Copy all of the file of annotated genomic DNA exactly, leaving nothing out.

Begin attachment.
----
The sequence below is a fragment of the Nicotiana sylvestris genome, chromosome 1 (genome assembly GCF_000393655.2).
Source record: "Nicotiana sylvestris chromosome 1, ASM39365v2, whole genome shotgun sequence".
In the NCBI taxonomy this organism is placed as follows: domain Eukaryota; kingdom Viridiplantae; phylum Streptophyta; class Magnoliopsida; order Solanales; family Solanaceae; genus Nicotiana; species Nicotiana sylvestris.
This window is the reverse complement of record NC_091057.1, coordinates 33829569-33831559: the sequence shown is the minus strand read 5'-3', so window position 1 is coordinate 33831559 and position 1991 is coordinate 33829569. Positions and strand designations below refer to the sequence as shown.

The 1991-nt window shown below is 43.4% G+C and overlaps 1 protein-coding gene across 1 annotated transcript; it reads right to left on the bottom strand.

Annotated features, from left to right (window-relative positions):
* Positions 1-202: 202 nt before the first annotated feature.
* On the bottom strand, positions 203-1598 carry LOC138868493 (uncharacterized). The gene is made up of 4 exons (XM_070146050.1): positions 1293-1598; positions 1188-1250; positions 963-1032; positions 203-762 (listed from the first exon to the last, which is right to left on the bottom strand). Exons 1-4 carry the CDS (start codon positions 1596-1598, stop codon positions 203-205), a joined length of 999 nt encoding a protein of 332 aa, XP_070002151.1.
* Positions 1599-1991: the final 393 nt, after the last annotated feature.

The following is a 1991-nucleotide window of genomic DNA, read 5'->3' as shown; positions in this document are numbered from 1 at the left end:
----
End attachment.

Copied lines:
The sequence below is a fragment of the Nicotiana sylvestris genome, chromosome 1 (genome assembly GCF_000393655.2).
Source record: "Nicotiana sylvestris chromosome 1, ASM39365v2, whole genome shotgun sequence".
In the NCBI taxonomy this organism is placed as follows: domain Eukaryota; kingdom Viridiplantae; phylum Streptophyta; class Magnoliopsida; order Solanales; family Solanaceae; genus Nicotiana; species Nicotiana sylvestris.
This window is the reverse complement of record NC_091057.1, coordinates 33829569-33831559: the sequence shown is the minus strand read 5'-3', so window position 1 is coordinate 33831559 and position 1991 is coordinate 33829569. Positions and strand designations below refer to the sequence as shown.

The 1991-nt window shown below is 43.4% G+C and overlaps 1 protein-coding gene across 1 annotated transcript; it reads right to left on the bottom strand.

Annotated features, from left to right (window-relative positions):
* Positions 1-202: 202 nt before the first annotated feature.
* On the bottom strand, positions 203-1598 carry LOC138868493 (uncharacterized). The gene is made up of 4 exons (XM_070146050.1): positions 1293-1598; positions 1188-1250; positions 963-1032; positions 203-762 (listed from the first exon to the last, which is right to left on the bottom strand). Exons 1-4 carry the CDS (start codon positions 1596-1598, stop codon positions 203-205), a joined length of 999 nt encoding a protein of 332 aa, XP_070002151.1.
* Positions 1599-1991: the final 393 nt, after the last annotated feature.

The following is a 1991-nucleotide window of genomic DNA, read 5'->3' as shown; positions in this document are numbered from 1 at the left end: